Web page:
How to Avoid Huge Ships is named after an out-of-print mariner’s guide by Captain John W. Trimmer. I’d long been intrigued by unusual instruction manuals of the Bombproof your Horse sort, but Captain Trimmer’s also had a cover that made it hard to miss.
When I began working on poems for my new collection, I borrowed his book from our public library. I had an inkling there was something to be gleaned from it as source material. Since I couldn’t renew Huge Ships forever (I have a super-sized fear of angry librarians), I returned my copy, assuming I could always request the book again. Wrong! A small industrial complex of aspiring stand-up book critics had started posting very funny mock-reviews of the original Huge Ships on Amazon, and the price of used copies soared. Library copies were promptly stolen, and thus became listed by online sellers for $300.00 and up. Someone even published a parody of the entire book.
The original How to Avoid Huge Ships was intended for recreational boaters. Its central conundrum, made manifest even in the introduction, was Captain Trimmer’s assertion that if you’re in the way of a huge ship you are done for, since these vessels maneuver like “sick cows.” The rest of the book explains why—in sections which echo the “Ten Plagues” from the Passover Haggadah: “Darkness,” “Fog,” “Rain,” “Crowded Sea Lanes,” “Being Overtaken,” and even, “The Dance of Death.” Only the plague of frogs is missing from his list of hazards sure to befall readers as they set sail.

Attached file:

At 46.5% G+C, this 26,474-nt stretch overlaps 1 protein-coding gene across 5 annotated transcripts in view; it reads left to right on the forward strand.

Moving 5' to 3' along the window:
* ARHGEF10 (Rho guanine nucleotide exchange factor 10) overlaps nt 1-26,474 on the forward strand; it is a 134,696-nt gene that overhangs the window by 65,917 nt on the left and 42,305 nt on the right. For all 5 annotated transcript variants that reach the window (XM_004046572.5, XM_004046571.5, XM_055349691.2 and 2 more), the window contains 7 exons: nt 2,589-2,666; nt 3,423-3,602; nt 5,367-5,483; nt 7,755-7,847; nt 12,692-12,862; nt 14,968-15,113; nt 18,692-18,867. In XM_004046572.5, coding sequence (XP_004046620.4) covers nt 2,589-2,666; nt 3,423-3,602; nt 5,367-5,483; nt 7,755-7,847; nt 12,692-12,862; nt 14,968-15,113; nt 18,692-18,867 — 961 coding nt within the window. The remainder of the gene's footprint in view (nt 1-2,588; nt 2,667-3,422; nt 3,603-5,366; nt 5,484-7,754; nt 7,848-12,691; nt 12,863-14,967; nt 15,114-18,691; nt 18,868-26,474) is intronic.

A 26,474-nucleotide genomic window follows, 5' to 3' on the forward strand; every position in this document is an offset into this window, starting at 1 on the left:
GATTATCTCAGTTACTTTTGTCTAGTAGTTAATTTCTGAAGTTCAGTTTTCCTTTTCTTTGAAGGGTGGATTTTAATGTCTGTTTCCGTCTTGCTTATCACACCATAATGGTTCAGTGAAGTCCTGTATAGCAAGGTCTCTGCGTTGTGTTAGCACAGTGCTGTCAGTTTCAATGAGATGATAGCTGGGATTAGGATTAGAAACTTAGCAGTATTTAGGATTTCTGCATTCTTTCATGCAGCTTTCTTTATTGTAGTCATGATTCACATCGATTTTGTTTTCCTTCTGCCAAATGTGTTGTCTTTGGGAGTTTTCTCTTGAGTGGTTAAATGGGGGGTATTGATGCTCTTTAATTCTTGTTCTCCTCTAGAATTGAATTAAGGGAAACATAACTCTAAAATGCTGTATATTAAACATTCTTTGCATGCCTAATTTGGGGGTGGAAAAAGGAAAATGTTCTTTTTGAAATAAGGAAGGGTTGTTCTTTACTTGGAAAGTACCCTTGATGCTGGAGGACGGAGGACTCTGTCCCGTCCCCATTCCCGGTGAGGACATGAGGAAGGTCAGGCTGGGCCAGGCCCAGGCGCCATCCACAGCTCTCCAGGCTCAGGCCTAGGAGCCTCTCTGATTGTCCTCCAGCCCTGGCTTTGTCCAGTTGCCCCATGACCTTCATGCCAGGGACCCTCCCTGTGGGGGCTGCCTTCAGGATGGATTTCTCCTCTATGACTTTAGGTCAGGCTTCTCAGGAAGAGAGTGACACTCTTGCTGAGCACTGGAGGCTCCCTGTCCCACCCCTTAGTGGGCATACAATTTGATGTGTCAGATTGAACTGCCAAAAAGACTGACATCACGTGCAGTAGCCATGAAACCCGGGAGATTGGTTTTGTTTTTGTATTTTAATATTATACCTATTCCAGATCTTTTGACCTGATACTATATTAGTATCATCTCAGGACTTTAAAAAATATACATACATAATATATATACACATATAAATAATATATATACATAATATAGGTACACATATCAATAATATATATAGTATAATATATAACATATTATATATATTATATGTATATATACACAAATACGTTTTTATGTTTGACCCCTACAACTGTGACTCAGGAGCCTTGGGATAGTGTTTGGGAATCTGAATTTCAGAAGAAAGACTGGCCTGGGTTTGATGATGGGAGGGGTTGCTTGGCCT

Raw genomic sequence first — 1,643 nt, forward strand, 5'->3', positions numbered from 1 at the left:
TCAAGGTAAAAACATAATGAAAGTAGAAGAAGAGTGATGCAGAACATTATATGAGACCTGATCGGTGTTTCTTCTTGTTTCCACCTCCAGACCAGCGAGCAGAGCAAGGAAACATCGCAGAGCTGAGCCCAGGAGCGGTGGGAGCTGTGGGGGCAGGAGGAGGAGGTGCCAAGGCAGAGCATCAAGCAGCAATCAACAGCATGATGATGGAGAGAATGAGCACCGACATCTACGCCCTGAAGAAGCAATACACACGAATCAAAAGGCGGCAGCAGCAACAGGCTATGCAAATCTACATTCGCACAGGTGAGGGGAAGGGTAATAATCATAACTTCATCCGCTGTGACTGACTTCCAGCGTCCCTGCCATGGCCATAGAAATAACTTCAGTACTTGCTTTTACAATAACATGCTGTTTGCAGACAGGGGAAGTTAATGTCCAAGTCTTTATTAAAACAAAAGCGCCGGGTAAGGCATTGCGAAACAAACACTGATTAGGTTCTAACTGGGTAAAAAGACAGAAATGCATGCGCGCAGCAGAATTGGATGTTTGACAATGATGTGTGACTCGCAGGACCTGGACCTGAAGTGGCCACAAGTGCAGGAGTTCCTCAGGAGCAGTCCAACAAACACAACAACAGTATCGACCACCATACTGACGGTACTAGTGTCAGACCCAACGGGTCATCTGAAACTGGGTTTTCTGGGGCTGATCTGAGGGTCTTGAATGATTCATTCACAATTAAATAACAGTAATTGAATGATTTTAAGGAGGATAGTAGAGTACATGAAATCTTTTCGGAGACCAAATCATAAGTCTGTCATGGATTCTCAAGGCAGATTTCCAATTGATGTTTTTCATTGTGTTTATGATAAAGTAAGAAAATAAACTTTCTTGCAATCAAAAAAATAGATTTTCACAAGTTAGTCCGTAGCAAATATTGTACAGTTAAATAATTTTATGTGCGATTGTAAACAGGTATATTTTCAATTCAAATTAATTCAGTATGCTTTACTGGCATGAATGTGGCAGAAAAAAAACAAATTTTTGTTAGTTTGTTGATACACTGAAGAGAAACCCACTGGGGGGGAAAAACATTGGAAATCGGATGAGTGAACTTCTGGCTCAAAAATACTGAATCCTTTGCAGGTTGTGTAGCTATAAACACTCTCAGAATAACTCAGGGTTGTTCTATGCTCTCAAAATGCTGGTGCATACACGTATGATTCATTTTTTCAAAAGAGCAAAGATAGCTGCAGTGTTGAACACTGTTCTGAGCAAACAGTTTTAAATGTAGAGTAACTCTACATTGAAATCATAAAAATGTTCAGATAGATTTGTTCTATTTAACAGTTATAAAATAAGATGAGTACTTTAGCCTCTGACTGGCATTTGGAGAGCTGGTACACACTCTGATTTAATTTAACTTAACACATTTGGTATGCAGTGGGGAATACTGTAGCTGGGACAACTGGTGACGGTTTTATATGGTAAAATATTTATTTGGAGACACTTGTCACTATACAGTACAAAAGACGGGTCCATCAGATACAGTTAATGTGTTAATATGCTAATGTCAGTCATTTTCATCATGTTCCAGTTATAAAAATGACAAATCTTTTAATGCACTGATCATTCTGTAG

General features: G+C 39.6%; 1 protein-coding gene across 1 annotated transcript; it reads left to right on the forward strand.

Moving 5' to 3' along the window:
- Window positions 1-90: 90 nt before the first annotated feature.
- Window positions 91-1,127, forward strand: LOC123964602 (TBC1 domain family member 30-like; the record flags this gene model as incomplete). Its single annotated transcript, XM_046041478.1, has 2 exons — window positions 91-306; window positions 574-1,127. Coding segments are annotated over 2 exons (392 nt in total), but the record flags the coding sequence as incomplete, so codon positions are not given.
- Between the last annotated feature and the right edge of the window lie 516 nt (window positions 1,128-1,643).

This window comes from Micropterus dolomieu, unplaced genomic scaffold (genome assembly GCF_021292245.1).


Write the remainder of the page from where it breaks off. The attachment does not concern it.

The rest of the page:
At the time, I couldn’t have explained why I needed such a book, but once I learned how difficult it had become to find, I grew obsessed. An available copy finally showed up through a maritime library, and bingo! —I had my title. Captain Trimmer’s book is a treatise on how to avoid the inevitable and escape the inescapable. Such a pointless exercise neatly summarizes my new book. It is why I write.
Stealing this title was also, I realized recently, a stroke of marketing (ahem!) genius. When my new book was already at the printers, I googled the title and was instantly reminded why I have an MFA degree and not an MBA. The top hit was a Publisher’s Weekly feature about the fuss at Amazon over the original book and its mock-reviews: “The Worst Book Ever” proclaims the headline, “Is How to Avoid Huge Ships.”
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Julie Bruck’s third collection, Monkey Ranch, received the Governor General’s Award for Poetry in 2012. She will be reading from How to Avoid Huge Ships in five Canadian cities this fall, with a sixth stop in Brooklyn, NY. A long-time Montrealer, Julie lives in San Francisco. For events and information: www.juliebruck.com
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